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The Portland Building, revisited

April 5, 2009

Found this image of Michael Graves’ original proposed design for the Portland Public Service Building in a 1985 issue of Architectural Design. Interesting to note the original plan called for much more dramatic decorative garlands along the sides of the building and a collection of public arcades and shops on the rooftop. Both elements were vetoed by city authorities.

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Villa Malaparte

April 3, 2009

The final act of Godard’s Contempt is stunning — in no small part due to its use of architect Adalberto Libera’s Villa Malaparte, situated high on the cliffs of Capri. The home was completed in 1942 for the Italian writer Curzio Malaparte, but was abandoned after his death in 1956. It has since been restored and can be reached only by crossing the island on foot.

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Oshatz Organics

March 22, 2009

May sound like a local dairy, but I’m referring to the organic architecture that Robert Harvey Oshatz has been designing in the Portland area since the 1970s. I don’t know what to make of some of his projects, so I’ll let his website do the talking:

“While most architects today are specialists who associate with other specialists, Robert Oshatz is a generalist who associates with specialists.”


Rosenthal House, 1984


Fennell House, 2005


Fennell House


Wilkinson House, 2004


Williams House, renovation and addition 1990-1997

(via Lost at E Minor)

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Eero & Aline

March 2, 2009

The Smithsonian has collected some great correspondences from the pre-email era, including this illustrated note from Eero Saarinen to his wife, NY Times art critic Aline Bernstein. The juxtaposition of heart + architectural sketch is pretty endearing:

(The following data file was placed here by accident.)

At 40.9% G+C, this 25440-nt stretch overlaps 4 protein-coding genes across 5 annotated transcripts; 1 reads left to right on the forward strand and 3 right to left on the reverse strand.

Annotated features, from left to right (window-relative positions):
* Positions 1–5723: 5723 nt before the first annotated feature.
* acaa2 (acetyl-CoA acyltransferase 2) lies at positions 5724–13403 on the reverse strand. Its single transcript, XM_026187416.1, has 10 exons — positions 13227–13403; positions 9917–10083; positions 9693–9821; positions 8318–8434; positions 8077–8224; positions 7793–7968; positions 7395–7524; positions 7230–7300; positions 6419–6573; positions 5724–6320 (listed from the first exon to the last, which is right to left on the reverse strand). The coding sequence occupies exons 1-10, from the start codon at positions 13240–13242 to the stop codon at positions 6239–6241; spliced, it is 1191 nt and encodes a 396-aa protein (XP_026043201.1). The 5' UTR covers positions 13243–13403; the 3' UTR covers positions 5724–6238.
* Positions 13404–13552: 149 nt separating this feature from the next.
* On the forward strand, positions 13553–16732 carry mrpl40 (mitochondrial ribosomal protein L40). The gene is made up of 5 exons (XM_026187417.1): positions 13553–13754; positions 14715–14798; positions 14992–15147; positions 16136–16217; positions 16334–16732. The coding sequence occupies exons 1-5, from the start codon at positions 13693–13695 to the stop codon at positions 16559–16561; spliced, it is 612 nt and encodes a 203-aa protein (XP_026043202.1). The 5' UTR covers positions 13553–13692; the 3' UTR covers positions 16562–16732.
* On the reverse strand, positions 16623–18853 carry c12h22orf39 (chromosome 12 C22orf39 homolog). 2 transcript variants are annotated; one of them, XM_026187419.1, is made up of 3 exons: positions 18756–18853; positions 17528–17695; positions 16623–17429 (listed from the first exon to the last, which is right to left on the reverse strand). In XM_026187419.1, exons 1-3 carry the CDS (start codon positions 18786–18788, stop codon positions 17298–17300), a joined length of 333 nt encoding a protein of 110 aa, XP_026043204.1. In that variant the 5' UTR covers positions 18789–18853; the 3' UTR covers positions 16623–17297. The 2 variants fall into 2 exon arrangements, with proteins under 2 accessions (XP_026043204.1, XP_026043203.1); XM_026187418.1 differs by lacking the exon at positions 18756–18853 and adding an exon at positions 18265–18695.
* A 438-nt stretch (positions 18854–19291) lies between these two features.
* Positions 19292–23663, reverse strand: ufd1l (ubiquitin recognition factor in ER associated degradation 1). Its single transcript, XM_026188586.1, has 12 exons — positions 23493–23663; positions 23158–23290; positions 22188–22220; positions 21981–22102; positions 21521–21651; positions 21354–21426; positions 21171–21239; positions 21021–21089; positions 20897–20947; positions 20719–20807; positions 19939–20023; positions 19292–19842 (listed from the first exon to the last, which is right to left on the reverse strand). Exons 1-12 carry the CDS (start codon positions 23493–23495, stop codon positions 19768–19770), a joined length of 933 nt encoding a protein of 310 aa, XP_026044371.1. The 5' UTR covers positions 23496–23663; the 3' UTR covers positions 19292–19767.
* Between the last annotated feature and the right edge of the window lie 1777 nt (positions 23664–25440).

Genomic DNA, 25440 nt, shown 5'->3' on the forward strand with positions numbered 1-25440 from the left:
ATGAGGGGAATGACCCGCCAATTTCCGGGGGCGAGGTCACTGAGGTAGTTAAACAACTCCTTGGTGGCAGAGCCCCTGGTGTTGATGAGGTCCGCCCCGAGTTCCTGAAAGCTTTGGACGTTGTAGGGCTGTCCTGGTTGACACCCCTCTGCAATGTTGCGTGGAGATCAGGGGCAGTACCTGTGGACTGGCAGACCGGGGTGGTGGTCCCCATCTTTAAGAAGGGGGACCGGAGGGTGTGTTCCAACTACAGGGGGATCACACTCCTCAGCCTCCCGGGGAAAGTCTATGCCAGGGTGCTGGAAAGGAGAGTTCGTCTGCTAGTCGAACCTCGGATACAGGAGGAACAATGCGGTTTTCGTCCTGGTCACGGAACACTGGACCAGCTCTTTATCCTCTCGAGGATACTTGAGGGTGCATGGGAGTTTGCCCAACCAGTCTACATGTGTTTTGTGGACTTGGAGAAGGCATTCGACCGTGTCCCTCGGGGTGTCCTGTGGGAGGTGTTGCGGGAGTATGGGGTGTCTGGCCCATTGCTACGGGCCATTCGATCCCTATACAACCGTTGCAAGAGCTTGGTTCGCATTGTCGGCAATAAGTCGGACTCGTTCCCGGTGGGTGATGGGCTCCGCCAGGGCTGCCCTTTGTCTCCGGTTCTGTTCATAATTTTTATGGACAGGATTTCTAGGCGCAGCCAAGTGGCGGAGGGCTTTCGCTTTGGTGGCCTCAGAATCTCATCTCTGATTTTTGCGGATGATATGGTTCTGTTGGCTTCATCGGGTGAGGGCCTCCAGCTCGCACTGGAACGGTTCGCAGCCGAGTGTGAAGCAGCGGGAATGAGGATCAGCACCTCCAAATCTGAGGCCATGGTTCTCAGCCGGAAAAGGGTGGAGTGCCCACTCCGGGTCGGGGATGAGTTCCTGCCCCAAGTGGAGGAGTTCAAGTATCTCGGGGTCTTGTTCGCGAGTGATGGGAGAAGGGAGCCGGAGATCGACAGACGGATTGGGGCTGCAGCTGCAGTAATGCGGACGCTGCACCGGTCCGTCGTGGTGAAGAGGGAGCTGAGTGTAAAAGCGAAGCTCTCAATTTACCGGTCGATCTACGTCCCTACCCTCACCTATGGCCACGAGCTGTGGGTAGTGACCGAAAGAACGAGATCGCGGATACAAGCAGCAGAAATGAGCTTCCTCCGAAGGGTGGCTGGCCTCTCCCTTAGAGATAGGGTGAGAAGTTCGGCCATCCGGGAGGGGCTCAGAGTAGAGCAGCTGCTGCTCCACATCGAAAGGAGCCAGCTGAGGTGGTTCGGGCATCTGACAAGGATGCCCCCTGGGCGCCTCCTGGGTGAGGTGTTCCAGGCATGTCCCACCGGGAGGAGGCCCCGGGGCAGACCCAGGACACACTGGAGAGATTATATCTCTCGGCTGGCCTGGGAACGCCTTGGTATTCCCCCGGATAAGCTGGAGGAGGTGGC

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The New Geography

February 19, 2009

The March issue of The Atlantic features an interesting article by Richard Florida on the effects that the economic/housing collapse may have on the use of space in America. Among Florida’s proposals are a shift from home ownership to long-term renting and the development of suburbs into higher-density nodes within urban metro-zones. Here’s a quote:

If there is one constant in the history of capitalist development, it is the ever-more-intensive use of space. Today, we need to begin making smarter use of both our urban spaces and the suburban rings that surround them—packing in more people, more affordably, while at the same time improving their quality of life. That means liberal zoning and building codes within cities to allow more residential development, more mixed-use development in suburbs and cities alike, the in-filling of suburban cores near rail links, new investment in rail, and congestion pricing for travel on our roads. Not everyone wants to live in city centers, and the suburbs are not about to disappear. But we can do a much better job of connecting suburbs to cities and to each other, and allowing regions to grow bigger and denser without losing their velocity.